Nov 2017 — Tip of the Month

Here's a quick tip on managing DIY time (and tools)
By Capt. Bill Pike,

One Tool Box Is Never Enough

If you’re planning a big job on your boat, you’re going to be using a number of tools and other items. You’ll be using stuff devoted to electrics—you know, like a multimeter, a terminal crimper, cable ties, a collection of spade, ring, and snap-plug connectors—and other things for fiberglass and its repair, like bottles of epoxy resin and hardener, acetone, woven roving and a passel of adhesives and caulking materials. And you’ll most likely need mechanical stuff like wrenches, sockets and screwdrivers.

You get the idea here, I’m sure.

Having the right tool for the job only works if you can find it.

Just recently I had the opportunity to visit a boat rehab project whose maestro had, over time, without any apparent premeditation on his part, mixed and marinated all the above-mentioned paraphernalia within his boat in the same way that a chef combines and tosses the ingredients of a salad in a giant mixing bowl. Indeed, a hanging locker on the guy’s boat was literally overflowing with a mélange of paint cans, wrenches, faucets, tubes of polysulfide adhesive, rubber gloves, and outdated operator’s manuals.

The result? As you’d imagine, the sizable and truly significant project the poor guy had embarked upon was suffering in two serious ways. First, just finding the appropriate tool or product was immensely time consuming for him—so he’d gotten way behind schedule and was beginning to feel some financial pressure due to his time and cost overruns. And then, a cloud of frustration was gathering over the guy’s head quite ominously, primarily because he was wearing himself out and driving himself crazy by having to constantly paw through his boat looking for an item he’d already had to hunt down a hundred times before.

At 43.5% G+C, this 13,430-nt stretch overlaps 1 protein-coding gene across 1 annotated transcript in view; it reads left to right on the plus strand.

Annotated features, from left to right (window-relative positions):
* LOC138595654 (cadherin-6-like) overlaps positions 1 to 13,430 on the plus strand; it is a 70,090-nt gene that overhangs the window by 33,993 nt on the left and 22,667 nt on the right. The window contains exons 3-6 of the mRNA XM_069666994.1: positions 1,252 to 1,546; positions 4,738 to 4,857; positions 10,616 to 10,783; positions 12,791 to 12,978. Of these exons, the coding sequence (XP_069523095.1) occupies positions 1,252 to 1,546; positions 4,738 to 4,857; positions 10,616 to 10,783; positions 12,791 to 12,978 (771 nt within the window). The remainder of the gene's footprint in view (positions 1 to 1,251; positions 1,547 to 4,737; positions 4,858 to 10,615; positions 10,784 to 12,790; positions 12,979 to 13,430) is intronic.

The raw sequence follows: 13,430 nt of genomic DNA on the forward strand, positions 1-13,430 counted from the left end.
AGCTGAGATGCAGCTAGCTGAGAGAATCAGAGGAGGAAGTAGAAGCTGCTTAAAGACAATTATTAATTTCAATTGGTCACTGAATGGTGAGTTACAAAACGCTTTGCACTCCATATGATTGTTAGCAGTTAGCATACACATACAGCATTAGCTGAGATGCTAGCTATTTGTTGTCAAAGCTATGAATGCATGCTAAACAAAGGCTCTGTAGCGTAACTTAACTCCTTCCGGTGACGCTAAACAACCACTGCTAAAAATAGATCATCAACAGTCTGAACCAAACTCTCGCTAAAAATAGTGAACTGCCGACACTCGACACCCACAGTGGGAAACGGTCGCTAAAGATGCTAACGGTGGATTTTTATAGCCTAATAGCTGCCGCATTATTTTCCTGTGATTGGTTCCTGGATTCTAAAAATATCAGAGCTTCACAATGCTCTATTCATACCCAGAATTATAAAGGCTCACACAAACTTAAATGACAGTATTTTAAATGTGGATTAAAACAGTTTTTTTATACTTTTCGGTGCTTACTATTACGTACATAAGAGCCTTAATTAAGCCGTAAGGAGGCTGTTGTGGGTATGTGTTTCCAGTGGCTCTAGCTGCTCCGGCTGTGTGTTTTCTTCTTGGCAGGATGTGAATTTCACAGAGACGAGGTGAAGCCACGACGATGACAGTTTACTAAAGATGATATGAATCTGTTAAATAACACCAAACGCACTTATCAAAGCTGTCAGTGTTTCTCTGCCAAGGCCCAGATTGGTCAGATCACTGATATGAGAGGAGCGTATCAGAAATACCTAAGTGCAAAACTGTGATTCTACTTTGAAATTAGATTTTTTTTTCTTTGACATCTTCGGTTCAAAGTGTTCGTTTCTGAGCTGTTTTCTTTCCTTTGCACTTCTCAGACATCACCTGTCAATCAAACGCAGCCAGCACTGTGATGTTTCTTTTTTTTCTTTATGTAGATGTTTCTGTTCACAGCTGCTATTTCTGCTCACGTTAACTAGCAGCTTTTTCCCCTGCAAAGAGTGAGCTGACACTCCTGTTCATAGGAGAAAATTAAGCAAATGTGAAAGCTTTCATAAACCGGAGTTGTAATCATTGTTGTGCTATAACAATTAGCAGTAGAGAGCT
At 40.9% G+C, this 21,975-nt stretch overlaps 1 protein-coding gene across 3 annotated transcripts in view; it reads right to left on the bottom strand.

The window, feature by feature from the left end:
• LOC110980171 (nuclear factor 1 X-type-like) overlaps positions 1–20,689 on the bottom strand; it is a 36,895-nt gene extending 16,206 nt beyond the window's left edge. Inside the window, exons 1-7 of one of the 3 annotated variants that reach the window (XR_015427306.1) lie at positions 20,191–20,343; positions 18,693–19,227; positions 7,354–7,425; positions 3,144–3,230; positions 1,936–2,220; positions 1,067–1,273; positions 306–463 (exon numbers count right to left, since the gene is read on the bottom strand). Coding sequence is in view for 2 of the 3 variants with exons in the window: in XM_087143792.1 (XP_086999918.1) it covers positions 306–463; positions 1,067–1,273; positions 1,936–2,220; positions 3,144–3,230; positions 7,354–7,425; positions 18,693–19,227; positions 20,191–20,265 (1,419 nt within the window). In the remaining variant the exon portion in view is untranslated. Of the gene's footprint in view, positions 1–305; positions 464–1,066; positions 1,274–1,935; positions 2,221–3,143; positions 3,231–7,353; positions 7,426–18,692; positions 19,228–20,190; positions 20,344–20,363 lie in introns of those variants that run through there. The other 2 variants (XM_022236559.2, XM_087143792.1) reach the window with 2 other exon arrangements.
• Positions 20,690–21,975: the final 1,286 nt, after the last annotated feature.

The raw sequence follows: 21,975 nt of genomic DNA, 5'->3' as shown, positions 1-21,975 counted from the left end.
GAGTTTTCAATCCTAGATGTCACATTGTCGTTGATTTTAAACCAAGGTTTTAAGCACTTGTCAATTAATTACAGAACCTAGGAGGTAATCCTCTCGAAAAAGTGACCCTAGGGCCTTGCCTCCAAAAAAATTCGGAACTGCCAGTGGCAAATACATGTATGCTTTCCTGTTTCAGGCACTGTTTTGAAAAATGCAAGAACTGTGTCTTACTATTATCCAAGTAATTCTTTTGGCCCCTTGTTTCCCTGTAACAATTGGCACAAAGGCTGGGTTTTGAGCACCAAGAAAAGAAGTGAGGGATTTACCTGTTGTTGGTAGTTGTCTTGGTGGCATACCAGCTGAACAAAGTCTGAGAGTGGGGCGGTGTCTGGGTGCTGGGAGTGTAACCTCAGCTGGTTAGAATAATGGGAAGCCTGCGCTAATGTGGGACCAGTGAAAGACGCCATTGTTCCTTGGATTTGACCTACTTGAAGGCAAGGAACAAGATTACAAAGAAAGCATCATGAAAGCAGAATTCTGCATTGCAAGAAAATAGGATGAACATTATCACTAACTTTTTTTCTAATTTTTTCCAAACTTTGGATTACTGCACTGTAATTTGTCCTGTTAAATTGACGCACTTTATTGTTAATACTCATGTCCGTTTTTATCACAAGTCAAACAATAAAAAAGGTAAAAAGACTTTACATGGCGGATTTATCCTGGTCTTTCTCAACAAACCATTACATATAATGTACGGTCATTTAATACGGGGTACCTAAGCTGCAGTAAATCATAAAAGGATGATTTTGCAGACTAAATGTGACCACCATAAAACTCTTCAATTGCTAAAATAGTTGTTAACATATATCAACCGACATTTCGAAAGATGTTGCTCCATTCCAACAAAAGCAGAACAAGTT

Is there a fix for such a grim scenario? Yes, there is—multiple toolboxes, each labeled in precise accord with its contents. And heck, we’re not talking gold-plated equipment here. We’re talking relatively small, inexpensive, plastic boxes that are often seen on sale at the local hardware store, which you label with designations like “Electrics” and “Plumbing,” using a Sharpie.

A word to the wise, however. Before you run out and buy a bunch of plastic toolboxes or storage containers (with lids) and begin filling them—and indeed, before you even begin work on your big, boat-related project—sit down and clearly inventory all the tools and other paraphernalia you have on board. And then, with just as much calm and clarity, sort each item into the appropriate box and stow or stack all the boxes in some central, convenient location. Will doing all this cost you some extra time at the onset of your big project? Most certainly. But you’ll make it up in spades as things progress. And, with any luck, you’ll manage to accomplish what you set out to do without even coming close to driving yourself nuts.

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